Scotland, if independent, could not assume that rejoining the EU would be easy—or cheapby John Kerr / January 23, 2013 / Leave a comment
Published in February 2013 issue of Prospect Magazine
Scottish first minister Alex Salmond could find his country locked out of the EU after a secessionist success in the 2014 referendum (© Getty Images)
President José Manuel Barroso confirmed at the end of last year that if Scotland won independence from London after a referendum vote for secession, this would mean, ipso facto, that Scotland had left the EU.
This was to the chagrin of Alex Salmond, Scotland’s first minister, who has undertaken to hold a referendum on independence in 2014, and who last year assured members of the Scottish Parliament that “oil-rich, gas-rich, energy-rich Scotland, fishing-rich Scotland, will be welcomed with open arms in the European Union.” The Scottish National Party (SNP) has implied that Scotland would be automatically an EU member, with Brussels simply setting another place at the table. Alas, the process would be much more complex and costly.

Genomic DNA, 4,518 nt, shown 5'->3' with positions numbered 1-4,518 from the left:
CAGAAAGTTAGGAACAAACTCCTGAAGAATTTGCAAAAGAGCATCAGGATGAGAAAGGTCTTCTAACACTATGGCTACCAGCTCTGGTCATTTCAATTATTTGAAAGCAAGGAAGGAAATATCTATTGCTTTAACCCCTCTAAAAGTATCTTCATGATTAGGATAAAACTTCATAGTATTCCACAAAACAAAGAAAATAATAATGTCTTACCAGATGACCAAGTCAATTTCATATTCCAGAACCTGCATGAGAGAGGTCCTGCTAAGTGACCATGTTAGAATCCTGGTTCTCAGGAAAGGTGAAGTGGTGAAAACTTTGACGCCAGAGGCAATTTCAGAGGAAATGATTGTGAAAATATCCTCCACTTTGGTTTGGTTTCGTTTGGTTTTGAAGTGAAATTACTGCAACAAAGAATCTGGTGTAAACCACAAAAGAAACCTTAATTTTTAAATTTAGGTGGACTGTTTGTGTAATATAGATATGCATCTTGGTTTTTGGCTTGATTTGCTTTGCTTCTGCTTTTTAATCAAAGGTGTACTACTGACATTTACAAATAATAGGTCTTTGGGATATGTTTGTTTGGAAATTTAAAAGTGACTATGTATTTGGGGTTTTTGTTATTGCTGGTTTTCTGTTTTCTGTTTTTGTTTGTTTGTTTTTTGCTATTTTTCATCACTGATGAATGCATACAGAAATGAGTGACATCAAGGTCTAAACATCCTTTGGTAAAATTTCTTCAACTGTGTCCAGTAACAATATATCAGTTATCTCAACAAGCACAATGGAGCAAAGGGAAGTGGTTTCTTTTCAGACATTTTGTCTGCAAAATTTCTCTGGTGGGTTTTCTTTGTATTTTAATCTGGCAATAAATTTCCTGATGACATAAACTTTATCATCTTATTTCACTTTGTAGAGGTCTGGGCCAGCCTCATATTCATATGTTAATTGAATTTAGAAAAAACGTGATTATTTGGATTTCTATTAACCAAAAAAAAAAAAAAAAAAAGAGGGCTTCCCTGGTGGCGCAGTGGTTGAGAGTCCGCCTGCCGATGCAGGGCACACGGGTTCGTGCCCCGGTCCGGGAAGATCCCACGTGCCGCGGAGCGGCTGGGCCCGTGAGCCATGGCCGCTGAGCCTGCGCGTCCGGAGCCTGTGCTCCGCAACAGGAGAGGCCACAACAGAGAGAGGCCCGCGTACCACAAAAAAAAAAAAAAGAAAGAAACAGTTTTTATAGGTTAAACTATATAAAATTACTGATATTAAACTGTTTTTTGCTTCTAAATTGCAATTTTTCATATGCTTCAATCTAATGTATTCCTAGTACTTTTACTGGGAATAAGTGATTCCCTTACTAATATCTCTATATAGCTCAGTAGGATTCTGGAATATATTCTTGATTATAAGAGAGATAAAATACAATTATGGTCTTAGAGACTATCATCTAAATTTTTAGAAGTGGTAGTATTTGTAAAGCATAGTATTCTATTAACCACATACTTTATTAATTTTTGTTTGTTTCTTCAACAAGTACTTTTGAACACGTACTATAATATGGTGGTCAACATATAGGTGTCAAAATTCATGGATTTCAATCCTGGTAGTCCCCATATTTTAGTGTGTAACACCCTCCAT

Barroso’s news shouldn’t have come as a surprise: the president of the European Commission was merely repeating the position explained by Romano Prodi, his predecessor. In April 2004, Prodi told the European Parliament that: “When a part of the territory of a member state ceases to be part of that state, for instance because the territory becomes an independent state, the treaties will no longer apply to that territory. In other words, a newly independent region would, by the fact of its independence, become a third country with respect to the Union, and the treaties would, from the date of its independence, not apply any more.”
If the new country wished the EU treaties to apply to it again, he added, there would need to be “a negotiation on an agreement between the applicant state and the member states on the conditions of admission…